I like to view thumbnails in Explorer, and sometimes use software other than Photoshop, using a right click and “open with”  to edit images. In my search for a folder-style, Windows Explorer-like quick and easy file viewer I stumbled upon the FastStone Image Viewer. This tight little application offers a veritable cornucopia of useful features that I think many of you will be able to make use of, and it can display RAF files – and just about any other graphic image format I can throw at it.

FastStone Image Viewer Main Screen

I have incorporated it into my workflow, using it to view and cull bad images after importing the contents of my memory card to my computer. It has a very convenient folder/thumbnail/preview screen that resembles Windows Explorer and lets you find things very quickly using the thumbnail view, or in the folder list.

A single click on the preview will show you a magnified view in the preview.

With a double click on the preview you can see a full screen image,

then another click brings you to a 100% view of the image.

As you can see, it can quickly display four different image magifications about as fast as your finger can click the mouse buttons.

Panning and zooming is instant – you only need to left click and drag. The application loads quickly and has an extremely intuitive interface with extensive use of the right click on an image to access key features, making it a very snappy application.

FastStone Image Viewer can read most raw file formats - CRW, CR2, NEF, PEF, RAF, MRW, ORF, SRF, ARW, SR2, RW2 and DNG, as well as graphic file formats – JPEG, BMP, GIF, PNG, TIFF, PCX, TGA JPG2000, PSD, EPS, WMF, CUR, ICO. It can take any of the above formats and convert them to JPEG, BMP, GIF, TIFF PCX, TGA, JPEG2000 and PDF.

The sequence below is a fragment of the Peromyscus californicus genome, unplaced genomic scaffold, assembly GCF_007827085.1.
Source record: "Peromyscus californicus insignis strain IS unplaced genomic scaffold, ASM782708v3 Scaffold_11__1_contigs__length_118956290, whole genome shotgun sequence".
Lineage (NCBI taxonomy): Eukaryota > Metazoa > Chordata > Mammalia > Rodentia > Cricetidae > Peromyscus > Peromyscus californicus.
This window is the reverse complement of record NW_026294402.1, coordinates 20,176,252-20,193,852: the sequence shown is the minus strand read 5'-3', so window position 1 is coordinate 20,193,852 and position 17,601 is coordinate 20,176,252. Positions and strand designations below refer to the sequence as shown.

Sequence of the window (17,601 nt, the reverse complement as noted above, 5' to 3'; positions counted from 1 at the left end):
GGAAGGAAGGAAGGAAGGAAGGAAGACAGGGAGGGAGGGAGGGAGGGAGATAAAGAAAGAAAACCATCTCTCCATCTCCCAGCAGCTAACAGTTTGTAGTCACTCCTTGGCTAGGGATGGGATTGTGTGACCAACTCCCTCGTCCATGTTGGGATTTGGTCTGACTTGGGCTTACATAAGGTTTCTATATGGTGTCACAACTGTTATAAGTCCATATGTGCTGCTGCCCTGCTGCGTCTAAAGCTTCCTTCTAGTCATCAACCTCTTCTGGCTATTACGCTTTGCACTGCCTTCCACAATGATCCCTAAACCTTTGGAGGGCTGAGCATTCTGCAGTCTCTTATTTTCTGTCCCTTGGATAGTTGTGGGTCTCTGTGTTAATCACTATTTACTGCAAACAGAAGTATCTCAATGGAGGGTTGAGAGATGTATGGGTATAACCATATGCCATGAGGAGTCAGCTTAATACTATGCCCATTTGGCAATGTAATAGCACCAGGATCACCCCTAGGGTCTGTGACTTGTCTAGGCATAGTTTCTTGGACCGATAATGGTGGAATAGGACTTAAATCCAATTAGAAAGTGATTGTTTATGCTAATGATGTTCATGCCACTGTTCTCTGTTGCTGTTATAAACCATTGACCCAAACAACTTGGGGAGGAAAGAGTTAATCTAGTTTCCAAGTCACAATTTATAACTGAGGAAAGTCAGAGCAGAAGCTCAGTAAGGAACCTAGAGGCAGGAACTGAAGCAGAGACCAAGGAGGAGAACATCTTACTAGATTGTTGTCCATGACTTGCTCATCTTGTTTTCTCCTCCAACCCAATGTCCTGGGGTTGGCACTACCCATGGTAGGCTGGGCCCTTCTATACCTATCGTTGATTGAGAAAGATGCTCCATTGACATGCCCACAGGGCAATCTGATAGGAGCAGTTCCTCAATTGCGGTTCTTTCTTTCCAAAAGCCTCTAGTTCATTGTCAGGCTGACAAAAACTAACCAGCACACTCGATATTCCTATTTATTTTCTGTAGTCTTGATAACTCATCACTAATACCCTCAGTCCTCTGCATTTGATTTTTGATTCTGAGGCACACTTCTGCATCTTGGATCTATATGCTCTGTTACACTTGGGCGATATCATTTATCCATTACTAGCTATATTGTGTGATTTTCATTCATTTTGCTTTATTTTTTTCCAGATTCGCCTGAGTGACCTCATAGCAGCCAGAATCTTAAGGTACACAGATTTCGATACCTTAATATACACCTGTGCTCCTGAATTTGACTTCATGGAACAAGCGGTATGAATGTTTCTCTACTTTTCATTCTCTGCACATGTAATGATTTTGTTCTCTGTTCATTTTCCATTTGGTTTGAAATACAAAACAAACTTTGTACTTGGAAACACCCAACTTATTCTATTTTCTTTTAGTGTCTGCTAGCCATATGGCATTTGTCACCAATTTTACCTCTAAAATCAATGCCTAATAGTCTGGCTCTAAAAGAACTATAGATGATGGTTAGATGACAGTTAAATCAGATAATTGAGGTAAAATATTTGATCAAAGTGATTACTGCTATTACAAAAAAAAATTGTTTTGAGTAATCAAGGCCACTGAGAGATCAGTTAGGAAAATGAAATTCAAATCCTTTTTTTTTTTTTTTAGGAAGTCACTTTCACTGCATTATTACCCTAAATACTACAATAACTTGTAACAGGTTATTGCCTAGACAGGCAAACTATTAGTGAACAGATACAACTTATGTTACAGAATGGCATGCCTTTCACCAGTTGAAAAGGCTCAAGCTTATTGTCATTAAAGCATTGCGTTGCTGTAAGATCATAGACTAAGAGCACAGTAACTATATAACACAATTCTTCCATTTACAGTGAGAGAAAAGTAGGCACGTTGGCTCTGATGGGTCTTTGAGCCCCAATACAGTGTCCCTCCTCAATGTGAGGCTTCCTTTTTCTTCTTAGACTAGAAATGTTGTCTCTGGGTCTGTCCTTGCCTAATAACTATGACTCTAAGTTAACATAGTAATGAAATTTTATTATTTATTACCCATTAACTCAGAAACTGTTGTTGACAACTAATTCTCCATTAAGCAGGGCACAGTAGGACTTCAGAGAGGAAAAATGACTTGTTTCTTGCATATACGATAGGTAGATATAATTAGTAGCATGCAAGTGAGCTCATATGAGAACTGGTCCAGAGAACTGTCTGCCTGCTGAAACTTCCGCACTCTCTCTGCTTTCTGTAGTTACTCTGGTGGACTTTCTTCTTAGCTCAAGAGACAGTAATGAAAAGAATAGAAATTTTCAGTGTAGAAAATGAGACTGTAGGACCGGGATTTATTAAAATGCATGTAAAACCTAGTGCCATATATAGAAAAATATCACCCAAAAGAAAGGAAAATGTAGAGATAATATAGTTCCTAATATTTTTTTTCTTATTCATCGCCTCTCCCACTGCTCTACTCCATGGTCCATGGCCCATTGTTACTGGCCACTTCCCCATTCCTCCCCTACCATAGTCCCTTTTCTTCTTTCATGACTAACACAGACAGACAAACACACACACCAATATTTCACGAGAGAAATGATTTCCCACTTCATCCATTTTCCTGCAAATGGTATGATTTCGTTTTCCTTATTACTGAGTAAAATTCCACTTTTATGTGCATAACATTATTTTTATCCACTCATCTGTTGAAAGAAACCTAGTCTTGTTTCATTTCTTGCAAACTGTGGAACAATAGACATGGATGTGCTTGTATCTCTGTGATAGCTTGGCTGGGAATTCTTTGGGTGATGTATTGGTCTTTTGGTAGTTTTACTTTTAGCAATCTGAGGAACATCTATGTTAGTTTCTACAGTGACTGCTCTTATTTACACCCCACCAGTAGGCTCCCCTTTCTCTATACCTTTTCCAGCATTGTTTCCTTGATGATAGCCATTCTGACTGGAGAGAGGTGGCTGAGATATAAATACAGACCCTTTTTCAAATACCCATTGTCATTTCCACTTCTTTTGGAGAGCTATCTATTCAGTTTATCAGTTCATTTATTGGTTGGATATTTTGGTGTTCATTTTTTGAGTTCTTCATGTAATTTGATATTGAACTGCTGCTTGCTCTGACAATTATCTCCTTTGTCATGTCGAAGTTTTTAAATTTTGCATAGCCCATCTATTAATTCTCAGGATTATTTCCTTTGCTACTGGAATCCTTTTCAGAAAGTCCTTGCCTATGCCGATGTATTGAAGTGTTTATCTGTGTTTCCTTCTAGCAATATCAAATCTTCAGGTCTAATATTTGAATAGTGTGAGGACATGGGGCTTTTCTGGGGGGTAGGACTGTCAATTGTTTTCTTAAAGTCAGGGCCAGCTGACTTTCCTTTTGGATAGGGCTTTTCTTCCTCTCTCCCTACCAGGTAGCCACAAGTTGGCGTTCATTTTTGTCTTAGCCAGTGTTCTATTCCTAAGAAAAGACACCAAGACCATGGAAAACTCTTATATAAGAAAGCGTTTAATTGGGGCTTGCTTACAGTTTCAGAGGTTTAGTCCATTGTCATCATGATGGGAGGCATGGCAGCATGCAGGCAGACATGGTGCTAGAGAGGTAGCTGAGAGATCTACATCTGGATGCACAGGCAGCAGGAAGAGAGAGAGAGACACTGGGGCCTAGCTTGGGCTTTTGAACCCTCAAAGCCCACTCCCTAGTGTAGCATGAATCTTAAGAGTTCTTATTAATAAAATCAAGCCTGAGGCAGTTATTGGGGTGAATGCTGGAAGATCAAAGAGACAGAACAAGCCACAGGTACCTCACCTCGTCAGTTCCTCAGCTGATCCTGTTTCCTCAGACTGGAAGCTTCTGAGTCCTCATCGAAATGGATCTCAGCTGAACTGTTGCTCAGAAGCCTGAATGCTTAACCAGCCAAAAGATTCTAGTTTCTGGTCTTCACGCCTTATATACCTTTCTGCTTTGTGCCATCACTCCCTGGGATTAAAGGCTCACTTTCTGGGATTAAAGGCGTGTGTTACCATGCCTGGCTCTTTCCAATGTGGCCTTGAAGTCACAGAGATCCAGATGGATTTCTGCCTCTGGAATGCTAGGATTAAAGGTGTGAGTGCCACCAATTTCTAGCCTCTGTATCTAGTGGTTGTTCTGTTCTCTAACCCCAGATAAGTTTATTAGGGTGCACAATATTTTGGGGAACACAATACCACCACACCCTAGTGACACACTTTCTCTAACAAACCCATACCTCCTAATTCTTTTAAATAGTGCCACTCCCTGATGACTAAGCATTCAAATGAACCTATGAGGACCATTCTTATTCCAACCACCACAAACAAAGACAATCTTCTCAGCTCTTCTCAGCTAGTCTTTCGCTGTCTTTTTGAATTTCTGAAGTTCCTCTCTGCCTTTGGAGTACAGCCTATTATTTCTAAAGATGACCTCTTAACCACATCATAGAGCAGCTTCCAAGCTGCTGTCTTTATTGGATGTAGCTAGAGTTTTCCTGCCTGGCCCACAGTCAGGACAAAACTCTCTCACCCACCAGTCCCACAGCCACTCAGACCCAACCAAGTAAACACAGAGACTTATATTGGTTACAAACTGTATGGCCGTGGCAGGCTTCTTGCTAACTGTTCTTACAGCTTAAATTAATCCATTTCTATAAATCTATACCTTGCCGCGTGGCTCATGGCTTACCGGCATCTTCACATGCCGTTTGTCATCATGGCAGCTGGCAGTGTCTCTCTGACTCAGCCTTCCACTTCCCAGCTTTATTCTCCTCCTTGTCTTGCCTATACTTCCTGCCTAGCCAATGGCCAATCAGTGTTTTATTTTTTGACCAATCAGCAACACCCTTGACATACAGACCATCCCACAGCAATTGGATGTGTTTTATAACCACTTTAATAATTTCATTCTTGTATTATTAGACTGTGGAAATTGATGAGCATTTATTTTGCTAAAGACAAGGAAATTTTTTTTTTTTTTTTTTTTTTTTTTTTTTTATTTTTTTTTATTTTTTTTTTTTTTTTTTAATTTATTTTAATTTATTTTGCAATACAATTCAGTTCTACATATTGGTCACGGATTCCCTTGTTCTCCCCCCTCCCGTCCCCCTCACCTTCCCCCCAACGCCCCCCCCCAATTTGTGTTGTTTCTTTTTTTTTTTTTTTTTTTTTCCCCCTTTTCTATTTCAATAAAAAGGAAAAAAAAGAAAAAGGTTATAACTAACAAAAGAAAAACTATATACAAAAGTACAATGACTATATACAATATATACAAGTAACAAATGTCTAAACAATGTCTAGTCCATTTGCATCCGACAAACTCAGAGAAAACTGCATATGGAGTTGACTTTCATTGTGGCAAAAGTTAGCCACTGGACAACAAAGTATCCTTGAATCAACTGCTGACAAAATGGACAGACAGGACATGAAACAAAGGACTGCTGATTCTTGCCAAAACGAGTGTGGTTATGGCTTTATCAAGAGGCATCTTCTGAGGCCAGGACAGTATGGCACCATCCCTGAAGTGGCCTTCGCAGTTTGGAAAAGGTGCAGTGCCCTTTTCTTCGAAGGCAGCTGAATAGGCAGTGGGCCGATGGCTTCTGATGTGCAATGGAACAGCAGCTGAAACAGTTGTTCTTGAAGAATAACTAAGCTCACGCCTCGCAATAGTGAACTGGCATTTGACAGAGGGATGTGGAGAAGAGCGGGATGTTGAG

Image manipulation tools include lossless rotation/flip, resize/resample, crop, sharpen/blur, adjust lighting/curves/levels/colors,red eye removal, clone stamp, healing brush, etc.

FastStone offers powerful batch processing for renaming, resizing and image format conversion. When resizing for web, the algorithms are so good that it is almost impossible to tell between the low and high res image at screen resolution.

Right Click on Image Flyout Menu
Right clicking on an image reveals a flyout menu that allows you to launch the image editor(s) of your choice, view a full screen image, start a slide show, open the containing folder, delete/copy/move/email/print the image, create a new folder and view file properties.

Tool Flyout Menu

The Tools selection has its own flyout that allows you to access batch convert/rename, change timestamp, jpg lossless rotate, remove jpg metadata, compare images and create a wallpaper image.

The main menu offers a number of timesaving features – image capture from scanner, screen capture, image import, create/edit a slide show or contact sheet, view histogram and file properties, configure and launch the image magnifier, tag images, and a range of useful quick editing tools. You can also annotate and add special effects/watermark/border/frame mask.

This application has become an integral part of my workflow – from importing images from my memory cards, to resizing images for posting on Facebook or on my website. The best part is that is costs nothing for non-commercial use.